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Past News Articles About Audio Description

This page contains selected news items previously featured on our main page, starting in 2019.

For previous AD news articles, see our listing from 2010 to 2014 and 2015 to 2018.

2019

Audio Description for All

Audio narrator Roy Samuelson (NCIS, Bosch, movies) has written an article entitled Did You Know Of This Way To Enjoy Movies and TV Shows?.  While he "explains" audio description, he also notes:  "While supporting the blind and low vision community is an integral part of this work, sighted audiences can also enjoy the benefits of Audio Description, particularly when commuting, cooking, giving their eyes a break from staring at a screen, or helping keep track of multiple characters."  Those of us (like your webmaster) who are spouses or partners of AD users already reap these benefits!  Enjoy the article and share it with those who could benefit. 

Update July 30:  Roy has been interviewed in yet another podcast:  Blind Abilities Super Duper Extra: Spider-Man: Far From Home is Here, And Audio Describer Roy Samuelson Spins His Own Web on Audio Description.  You'll hear excerpts of shows he's done, some not released yet, and his discussion with a fan of his work.  You may also choose to read a transcript of the Blind Abilities podcast.  You'll find other podcasts with Roy referenced in this article from our archives

Update July 30:  And here's another interesting podcast, though not with Roy:  How Do You Watch Movies If You Can’t See?.  This one is on Spotify, for which you can get a free subscription.  The producer is "The Be My Eyes Podcast."  (Updated Jul 30)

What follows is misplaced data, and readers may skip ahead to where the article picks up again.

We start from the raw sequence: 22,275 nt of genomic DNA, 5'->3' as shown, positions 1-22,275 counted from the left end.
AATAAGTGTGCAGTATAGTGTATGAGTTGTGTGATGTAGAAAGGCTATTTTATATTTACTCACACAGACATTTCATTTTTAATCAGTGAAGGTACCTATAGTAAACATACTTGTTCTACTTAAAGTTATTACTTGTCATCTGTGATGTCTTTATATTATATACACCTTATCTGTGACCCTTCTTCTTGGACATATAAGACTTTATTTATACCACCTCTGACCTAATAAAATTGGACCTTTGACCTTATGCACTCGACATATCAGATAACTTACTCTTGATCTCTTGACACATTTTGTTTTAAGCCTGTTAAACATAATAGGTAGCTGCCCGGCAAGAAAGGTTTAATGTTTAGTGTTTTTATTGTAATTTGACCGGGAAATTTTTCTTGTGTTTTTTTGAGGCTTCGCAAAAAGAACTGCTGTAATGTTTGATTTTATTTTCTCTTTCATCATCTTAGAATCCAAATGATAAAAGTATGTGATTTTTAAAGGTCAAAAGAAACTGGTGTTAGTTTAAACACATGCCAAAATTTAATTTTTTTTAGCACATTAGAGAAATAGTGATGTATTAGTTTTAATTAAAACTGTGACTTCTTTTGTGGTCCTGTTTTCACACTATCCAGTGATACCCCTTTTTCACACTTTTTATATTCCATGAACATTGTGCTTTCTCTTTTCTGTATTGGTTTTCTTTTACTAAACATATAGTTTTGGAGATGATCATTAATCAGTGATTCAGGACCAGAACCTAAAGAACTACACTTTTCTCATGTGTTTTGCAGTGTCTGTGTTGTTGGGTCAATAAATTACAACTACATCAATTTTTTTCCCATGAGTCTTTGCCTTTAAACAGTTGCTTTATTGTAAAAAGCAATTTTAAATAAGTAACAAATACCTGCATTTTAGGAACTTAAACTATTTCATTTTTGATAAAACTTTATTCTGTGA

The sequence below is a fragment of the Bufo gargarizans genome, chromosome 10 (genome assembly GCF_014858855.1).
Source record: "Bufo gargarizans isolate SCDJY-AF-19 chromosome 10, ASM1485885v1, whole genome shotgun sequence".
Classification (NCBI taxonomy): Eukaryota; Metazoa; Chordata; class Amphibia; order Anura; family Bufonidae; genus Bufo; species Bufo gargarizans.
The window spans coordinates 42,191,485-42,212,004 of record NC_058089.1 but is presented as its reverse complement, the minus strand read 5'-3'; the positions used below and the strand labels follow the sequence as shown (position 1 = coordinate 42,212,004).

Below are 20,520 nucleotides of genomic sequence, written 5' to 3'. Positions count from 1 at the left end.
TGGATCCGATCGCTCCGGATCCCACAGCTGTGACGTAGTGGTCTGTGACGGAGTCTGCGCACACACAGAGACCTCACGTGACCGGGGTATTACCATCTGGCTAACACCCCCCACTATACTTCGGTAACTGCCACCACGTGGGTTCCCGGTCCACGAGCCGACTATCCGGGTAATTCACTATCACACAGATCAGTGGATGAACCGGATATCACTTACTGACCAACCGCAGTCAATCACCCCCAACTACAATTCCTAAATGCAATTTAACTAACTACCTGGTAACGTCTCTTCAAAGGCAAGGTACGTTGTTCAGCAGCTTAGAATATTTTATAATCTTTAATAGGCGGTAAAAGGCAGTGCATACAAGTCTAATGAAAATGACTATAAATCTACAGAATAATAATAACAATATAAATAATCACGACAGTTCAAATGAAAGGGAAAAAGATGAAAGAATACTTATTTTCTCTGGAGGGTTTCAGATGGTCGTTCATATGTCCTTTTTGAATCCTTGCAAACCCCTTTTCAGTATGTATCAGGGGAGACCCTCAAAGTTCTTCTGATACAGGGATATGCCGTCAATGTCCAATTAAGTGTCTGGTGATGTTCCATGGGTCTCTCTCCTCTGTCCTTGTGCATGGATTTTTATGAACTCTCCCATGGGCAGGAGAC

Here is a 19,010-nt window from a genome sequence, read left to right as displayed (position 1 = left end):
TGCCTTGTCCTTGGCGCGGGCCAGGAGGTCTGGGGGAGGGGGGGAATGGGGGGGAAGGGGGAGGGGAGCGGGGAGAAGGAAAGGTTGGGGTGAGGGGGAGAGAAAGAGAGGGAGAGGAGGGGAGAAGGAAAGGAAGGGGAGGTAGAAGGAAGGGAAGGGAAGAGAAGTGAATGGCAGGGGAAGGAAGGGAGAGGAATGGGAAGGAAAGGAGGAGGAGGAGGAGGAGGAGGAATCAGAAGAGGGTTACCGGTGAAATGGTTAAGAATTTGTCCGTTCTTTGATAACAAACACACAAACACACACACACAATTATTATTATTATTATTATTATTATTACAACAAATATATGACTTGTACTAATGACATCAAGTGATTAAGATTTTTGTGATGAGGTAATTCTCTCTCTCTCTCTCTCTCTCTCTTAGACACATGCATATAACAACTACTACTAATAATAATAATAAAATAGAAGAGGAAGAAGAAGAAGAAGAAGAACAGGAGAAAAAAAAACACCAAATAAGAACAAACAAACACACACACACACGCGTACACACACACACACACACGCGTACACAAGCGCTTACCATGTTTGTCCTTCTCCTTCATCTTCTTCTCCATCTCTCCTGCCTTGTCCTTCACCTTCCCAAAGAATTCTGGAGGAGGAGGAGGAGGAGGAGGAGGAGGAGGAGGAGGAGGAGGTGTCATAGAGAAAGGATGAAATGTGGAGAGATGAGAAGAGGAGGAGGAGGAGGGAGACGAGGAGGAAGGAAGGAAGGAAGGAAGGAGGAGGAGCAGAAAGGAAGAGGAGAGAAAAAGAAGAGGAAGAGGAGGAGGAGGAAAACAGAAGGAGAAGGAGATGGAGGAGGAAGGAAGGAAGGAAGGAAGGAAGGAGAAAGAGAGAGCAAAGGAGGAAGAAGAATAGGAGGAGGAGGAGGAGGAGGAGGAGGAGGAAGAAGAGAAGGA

Describe and Draw: Life-drawing workshop

Our friends in the UK have an interesting opportunity coming up on August 10th:  an audio described drawing class specifically designed for blind and low vision visitors.  No experience necessary, and free!  How about some places in the USA doing this?  (Posted July 30, via VocalEyes)

2019 ADP Achievement Award Winners

The following award winners were announced at the ACB Convention in Rochester, NY, on July 9:

Achievement in Audio Description - Performing Arts:  Hunter Gullickson, The Guthrie Theater - Minneapolis, MN.
Special Recognition Achievement in Audio Description - Montclair State University - Montclair, NJ.
Achievement in Audio Description - Media:  Microsoft/Xbox - Seattle, WA.
Achievement in Audio Description - Visual Art / Museums / Visitor Centers:  Hannah Goodwin, Museum of Fine Arts - Boston, MA.
Achievement in Audio Description - International:  Vera Arma, ARTIS Project - Viterbo Area, Italy.
Dr. Margaret R. Pfanstiehl Memorial Achievement Award in Audio Description - Research and Development:  Dr. Brett Oppegaard, The UniDescription Project - University of Hawaii.
Barry Levine Memorial Award for Career Achievement in Audio Description:  Jon P. Skaalen - Minneapolis, MN.

Official Awards Announcement; all previous winners Honor Roll.  (Posted Jul 9)

Netflix Now Allows Describer Identification

Professional audio describers (companies and individuals) and audio narrators (the people who read the describers' scripts) are proud of their work and like to be recognized just like the actors and crew in a movie.  And this is something many viewers of the videos have requested, too.  Netflix has not allowed such identification ... until now.  From now on, Netflix is allowing these professionals to be identified at the end of each video ahead of the credits.  Thank you Netflix.  Listen for this in the future!  (Posted Jul 2)

Reading TV Subtitles Aloud

If you live in a country whose native language isn't all that common, you'll encounter a lot of TV in foreign languages.  Denmark is a country that, as many others, doesn't have a culture for dubbing TV and movies in foreign languages, which means that they rely heavily on subtitles.  But what if you're blind and you can't read the subtitles?  DR, the government supported TV and radio supplier in Denmark, has twin-channels for all their main channels that are specifically designed for people with a vision impairment.  When watching TV on these channels, subtitles will automatically be read aloud as they appear, ensuring a smooth TV experience for people who can't read the subtitles.  (Via ACVRep, Posted Jul 2)

Survey on Describing Diversity